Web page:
• 22. Chapter 15 Hydrocarbons Chemical Properties of Alkenes Combustion of Alkenes• Alkenes undergo combustion in air or oxygen to form carbon dioxide and water vapor.• Alkenes do not burn as well as the alkanes and generally produce a more sooty flame.• Due to an insufficient supply of air, the combustion is incomplete and carbon monoxide and soot are produced.• The combustion reactions of alkenes: C2H4(g) + 3O2(g)  2CO2(g) + 2H2O(g) 2C3H6(g) + 9O2(g)  6CO2(g) + 6H2O(g)
  • 23. Chapter 15 Hydrocarbons Chemical Properties of Alkenes Addition Reactions with Halogens• Alkenes react readily with halogens to form haloalkanes.• The reaction takes place quickly, without the need of UV light or catalyst. E.g. Ethene reacts with chlorine to form dichloroethane. C2H4 + Cl2  C2H4Cl2 ethene chlorine 1,2-dichloroethane• This type of reaction in which the chlorine atoms are added across the C=C double bond is called an addition reaction. 1,2-dichloroethane
  • 24. Chapter 15 Hydrocarbons Chemical Properties of Alkenes Test for unsaturation• Alkenes react with aqueous bromine (bromine water) and cause the bromine solution to turn from brown to colourless.• This reaction can be used as a test for unsaturation of any organic compound.• The equation for the reaction is: C2H4 + Br2  C2H4Br2 ethene bromine 1,2-dibromoethane
  • 25. Chapter 15 Hydrocarbons Chemical Properties of Alkenes Addition reaction with steam (hydration)• Alkenes react with water (in the form of steam) and in the presence of a catalyst to form alcohols. E.g.ethene reacts with steam at 300 °C and with phosphoric(V) acid as catalyst, to form ethanol. C2H4(g) + H2O(g)  C2H5OH(l) ethene water vapour ethanol• It is a very important reaction used for the manufacture of ethanol in the industry.• The ethanol produced is usually mixed with a little methanol to make it undrinkable and the mixture is used as ‘industrial alcohol’.
  • 26. Chapter 15 Hydrocarbons Chemical Properties of Alkenes Addition reaction with hydrogen (hydrogenation)• Alkenes react with hydrogen in the presence of the catalyst nickel at a moderately high temperature to form alkanes.• E.g. C2H4(g) + H2(g)  C2H6(g) ethene hydrogen ethane• The addition of hydrogen to carbon-carbon double bonds is used in the industry to change vegetable oils into fats, which can be used for making margarine.• When hydrogen is added to the unsaturated vegetable oil, the melting point of the oil increases, and the oil becomes solid (fats).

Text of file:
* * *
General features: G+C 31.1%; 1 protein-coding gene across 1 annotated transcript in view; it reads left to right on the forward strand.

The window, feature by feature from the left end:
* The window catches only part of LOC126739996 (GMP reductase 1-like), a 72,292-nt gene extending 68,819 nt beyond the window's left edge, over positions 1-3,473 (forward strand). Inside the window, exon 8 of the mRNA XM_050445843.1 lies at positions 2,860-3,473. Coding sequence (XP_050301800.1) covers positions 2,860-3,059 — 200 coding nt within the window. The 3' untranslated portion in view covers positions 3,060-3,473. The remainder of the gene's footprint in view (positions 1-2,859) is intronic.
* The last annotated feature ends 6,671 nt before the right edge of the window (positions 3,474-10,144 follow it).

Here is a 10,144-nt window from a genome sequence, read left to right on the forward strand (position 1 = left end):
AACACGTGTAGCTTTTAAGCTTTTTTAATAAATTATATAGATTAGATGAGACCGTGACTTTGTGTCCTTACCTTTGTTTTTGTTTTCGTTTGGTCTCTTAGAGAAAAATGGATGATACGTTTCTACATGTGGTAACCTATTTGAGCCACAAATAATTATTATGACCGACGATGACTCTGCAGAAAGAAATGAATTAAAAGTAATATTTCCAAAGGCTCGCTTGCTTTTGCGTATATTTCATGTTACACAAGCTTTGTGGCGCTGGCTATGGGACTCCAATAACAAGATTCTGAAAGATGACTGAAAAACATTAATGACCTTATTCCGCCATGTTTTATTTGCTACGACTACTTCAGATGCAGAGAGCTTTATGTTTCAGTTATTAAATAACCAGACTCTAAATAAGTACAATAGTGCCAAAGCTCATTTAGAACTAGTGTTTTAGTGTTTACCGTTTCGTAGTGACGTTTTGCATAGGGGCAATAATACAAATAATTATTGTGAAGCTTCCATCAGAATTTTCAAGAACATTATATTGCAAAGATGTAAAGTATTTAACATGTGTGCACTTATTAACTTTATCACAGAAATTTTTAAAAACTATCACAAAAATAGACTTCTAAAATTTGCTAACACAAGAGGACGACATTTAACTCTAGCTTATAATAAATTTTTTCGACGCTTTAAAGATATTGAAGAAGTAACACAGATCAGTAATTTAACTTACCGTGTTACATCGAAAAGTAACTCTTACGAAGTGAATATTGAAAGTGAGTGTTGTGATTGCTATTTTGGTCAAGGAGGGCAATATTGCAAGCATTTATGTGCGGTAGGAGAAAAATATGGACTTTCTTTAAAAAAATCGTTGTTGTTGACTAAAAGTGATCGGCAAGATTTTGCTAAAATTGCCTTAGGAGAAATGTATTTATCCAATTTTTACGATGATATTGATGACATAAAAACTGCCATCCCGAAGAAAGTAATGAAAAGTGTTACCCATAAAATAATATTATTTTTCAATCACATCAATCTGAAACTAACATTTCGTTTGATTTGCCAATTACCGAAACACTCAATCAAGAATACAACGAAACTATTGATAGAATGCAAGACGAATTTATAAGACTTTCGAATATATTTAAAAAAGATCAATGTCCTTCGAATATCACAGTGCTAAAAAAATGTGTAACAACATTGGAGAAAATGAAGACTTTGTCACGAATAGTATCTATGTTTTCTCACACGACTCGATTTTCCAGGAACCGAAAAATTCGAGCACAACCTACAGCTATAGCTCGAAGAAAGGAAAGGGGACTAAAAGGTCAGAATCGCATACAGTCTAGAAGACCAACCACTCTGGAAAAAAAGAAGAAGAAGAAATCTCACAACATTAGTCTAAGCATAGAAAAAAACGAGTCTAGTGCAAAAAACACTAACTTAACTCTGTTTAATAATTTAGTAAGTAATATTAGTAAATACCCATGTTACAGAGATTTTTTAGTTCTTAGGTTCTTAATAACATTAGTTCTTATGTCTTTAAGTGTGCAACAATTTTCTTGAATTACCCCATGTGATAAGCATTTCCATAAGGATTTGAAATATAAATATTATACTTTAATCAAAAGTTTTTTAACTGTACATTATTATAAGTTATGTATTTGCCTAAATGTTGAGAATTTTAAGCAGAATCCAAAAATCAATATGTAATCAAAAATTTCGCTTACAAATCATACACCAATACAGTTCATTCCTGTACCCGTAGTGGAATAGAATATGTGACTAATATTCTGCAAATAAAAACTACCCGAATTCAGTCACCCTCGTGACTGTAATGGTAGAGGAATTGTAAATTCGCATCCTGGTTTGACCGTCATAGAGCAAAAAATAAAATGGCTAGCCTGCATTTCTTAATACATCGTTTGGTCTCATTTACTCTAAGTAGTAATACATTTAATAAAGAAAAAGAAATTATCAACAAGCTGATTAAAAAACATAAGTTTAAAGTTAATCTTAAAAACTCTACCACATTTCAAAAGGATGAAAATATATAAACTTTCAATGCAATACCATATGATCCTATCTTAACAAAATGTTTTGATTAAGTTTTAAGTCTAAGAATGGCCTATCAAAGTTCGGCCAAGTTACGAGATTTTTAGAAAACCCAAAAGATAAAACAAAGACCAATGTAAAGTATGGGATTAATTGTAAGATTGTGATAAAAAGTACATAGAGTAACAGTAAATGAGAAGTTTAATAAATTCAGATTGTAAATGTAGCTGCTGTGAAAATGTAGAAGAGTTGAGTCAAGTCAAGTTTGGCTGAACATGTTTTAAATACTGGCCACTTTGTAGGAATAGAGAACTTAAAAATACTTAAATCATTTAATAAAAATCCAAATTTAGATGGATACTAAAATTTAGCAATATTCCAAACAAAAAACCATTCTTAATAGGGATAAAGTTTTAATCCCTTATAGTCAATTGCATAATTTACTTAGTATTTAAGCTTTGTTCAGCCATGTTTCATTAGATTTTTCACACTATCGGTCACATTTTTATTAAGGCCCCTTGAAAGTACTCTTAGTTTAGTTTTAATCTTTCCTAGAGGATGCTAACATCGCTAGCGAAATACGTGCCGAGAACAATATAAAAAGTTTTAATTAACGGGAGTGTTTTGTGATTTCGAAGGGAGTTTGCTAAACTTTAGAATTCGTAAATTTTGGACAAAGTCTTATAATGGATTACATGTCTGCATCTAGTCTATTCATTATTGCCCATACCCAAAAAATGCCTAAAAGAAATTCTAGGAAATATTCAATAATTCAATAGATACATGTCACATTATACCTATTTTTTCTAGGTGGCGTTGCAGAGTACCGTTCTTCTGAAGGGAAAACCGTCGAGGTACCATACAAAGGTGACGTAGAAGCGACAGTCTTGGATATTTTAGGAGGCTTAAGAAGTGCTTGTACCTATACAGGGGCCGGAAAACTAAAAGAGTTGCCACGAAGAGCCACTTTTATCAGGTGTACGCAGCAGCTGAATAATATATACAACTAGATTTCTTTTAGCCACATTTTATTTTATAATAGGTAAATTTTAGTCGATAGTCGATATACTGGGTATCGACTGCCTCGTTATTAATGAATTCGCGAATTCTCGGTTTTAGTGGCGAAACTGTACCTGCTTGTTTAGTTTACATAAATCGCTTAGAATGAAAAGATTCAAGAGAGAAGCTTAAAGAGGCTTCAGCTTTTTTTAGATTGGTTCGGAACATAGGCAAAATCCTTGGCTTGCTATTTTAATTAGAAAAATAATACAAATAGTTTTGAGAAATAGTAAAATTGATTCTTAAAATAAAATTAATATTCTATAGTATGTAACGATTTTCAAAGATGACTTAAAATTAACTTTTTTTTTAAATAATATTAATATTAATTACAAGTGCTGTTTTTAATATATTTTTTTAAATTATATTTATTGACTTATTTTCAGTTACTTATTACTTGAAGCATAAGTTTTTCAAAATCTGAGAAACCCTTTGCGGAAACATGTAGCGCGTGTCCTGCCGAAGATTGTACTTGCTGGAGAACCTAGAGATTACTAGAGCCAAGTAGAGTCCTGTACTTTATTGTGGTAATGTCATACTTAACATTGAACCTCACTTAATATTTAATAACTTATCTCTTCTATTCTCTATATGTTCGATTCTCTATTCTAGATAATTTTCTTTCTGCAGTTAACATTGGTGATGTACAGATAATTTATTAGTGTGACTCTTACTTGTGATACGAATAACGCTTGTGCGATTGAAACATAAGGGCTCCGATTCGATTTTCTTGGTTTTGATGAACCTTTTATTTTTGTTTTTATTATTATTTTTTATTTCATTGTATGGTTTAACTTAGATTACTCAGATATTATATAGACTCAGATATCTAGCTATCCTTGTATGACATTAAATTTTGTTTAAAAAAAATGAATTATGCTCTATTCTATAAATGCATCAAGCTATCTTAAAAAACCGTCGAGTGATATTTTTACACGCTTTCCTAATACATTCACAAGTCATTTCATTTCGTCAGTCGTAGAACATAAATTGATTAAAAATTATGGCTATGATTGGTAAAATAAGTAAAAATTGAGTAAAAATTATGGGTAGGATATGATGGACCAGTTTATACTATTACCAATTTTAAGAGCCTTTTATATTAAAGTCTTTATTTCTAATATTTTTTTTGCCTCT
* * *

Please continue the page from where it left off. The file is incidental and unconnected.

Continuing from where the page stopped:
• 27. Chapter 15 Hydrocarbons Uses of Alkenes• Alkenes are very versatile in their uses and are the starting materials for various chemicals. E.g. ethene and propene are the starting materials for polymers like poly(ethene), poly(propene), polyvinylchloride (PVC) and Teflon etc.• Alkenes are also used for the manufacture of industrial chemicals such as alcohols and aldehydes.• The lower alkenes can be used as fuel and can be obtained by the cracking of kerosene or petrol.
  • 28. Chapter 15 Hydrocarbons Quick Check 2The diagram below shows the structural formula of an organic compound.(a) Name the organic compound.(b) Name the homologous series to which this compound belongs. Solution
  • 29. Chapter 15HydrocarbonsSolutions to Quick Check 2 (a) Propene (b) Alkene Return
  • 30. Chapter 15 Hydrocarbons Polyunsaturated Food• Unsaturated hydrocarbons contain carbon-carbon double bonds.• Polyunsaturated oils are oils that contain two or more C=C bonds in the molecules.• Due to the geometry of these C=C double bonds, the molecules are harder to pack closely together and thus are liquids at room temperature.• Saturated oils which are mostly straight-chain molecules are more easily packed and hence, they exist as solids at room temperature.
  • 31. Chapter 15 Hydrocarbons Polyunsaturated Food• Saturated fats like animal fats and oils, butter and cream are unhealthy in the diet as they raise the blood cholesterol of a person.• Polyunsaturated oils and fats are healthier as they do not clot the blood vessels and raise the blood cholesterol level. E.g. polyunsaturated oils are found in sunflower oil, palm oil, fish oil, soya oil, linseed oil and nuts.